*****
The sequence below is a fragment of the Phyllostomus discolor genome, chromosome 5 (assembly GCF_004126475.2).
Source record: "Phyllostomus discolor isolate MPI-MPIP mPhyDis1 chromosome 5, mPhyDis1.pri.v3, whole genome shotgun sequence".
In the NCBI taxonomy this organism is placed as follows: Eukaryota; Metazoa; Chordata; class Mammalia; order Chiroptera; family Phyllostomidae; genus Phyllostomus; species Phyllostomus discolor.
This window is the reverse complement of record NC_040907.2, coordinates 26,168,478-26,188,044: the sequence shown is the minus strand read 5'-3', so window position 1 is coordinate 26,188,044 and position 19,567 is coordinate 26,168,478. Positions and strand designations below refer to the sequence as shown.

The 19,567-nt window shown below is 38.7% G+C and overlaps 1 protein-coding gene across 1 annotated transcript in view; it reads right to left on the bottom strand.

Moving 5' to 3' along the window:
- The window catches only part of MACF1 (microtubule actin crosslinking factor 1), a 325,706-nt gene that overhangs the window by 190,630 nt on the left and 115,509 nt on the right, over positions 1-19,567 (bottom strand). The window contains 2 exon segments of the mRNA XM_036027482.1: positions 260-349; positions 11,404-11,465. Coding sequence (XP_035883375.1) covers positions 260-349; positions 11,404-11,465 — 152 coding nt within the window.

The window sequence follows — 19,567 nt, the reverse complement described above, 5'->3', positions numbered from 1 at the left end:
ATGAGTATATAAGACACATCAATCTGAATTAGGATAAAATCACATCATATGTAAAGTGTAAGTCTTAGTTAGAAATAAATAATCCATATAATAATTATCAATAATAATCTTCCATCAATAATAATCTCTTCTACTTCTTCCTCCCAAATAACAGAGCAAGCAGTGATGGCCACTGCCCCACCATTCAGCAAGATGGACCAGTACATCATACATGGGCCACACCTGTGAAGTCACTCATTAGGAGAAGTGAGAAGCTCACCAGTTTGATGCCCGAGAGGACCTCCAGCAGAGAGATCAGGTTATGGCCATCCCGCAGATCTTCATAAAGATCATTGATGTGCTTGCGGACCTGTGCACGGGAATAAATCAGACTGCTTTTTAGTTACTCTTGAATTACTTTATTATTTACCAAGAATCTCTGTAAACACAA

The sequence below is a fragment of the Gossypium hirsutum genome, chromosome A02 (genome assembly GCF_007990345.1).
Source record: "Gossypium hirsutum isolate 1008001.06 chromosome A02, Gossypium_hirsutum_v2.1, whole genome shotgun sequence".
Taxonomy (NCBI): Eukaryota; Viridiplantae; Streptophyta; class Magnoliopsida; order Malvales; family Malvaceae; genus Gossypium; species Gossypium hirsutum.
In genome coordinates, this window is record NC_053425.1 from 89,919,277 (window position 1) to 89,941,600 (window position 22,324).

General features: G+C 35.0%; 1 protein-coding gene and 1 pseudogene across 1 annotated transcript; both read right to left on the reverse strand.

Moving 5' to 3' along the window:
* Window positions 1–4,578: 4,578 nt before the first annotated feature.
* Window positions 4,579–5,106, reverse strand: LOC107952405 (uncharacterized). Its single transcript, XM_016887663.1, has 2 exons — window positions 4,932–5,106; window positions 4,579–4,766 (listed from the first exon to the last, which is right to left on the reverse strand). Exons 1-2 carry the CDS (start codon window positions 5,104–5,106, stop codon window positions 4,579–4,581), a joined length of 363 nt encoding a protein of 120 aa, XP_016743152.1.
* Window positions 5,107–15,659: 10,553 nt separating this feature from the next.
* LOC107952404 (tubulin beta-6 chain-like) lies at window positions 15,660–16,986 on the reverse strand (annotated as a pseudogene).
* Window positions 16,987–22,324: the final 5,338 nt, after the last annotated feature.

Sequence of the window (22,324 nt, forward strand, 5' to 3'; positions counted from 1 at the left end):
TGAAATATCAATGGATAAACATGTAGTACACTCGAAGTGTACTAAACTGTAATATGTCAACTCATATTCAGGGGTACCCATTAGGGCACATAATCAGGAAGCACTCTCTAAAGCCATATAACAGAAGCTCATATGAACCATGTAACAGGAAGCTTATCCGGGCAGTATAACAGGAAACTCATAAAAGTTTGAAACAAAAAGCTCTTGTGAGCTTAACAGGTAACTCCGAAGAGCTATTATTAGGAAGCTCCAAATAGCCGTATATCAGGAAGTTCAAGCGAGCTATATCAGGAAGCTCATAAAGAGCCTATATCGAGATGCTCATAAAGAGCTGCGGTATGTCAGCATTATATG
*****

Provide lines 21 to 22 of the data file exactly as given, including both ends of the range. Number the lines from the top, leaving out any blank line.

Sequence of the window (22,324 nt, forward strand, 5' to 3'; positions counted from 1 at the left end):
TGAAATATCAATGGATAAACATGTAGTACACTCGAAGTGTACTAAACTGTAATATGTCAACTCATATTCAGGGGTACCCATTAGGGCACATAATCAGGAAGCACTCTCTAAAGCCATATAACAGAAGCTCATATGAACCATGTAACAGGAAGCTTATCCGGGCAGTATAACAGGAAACTCATAAAAGTTTGAAACAAAAAGCTCTTGTGAGCTTAACAGGTAACTCCGAAGAGCTATTATTAGGAAGCTCCAAATAGCCGTATATCAGGAAGTTCAAGCGAGCTATATCAGGAAGCTCATAAAGAGCCTATATCGAGATGCTCATAAAGAGCTGCGGTATGTCAGCATTATATG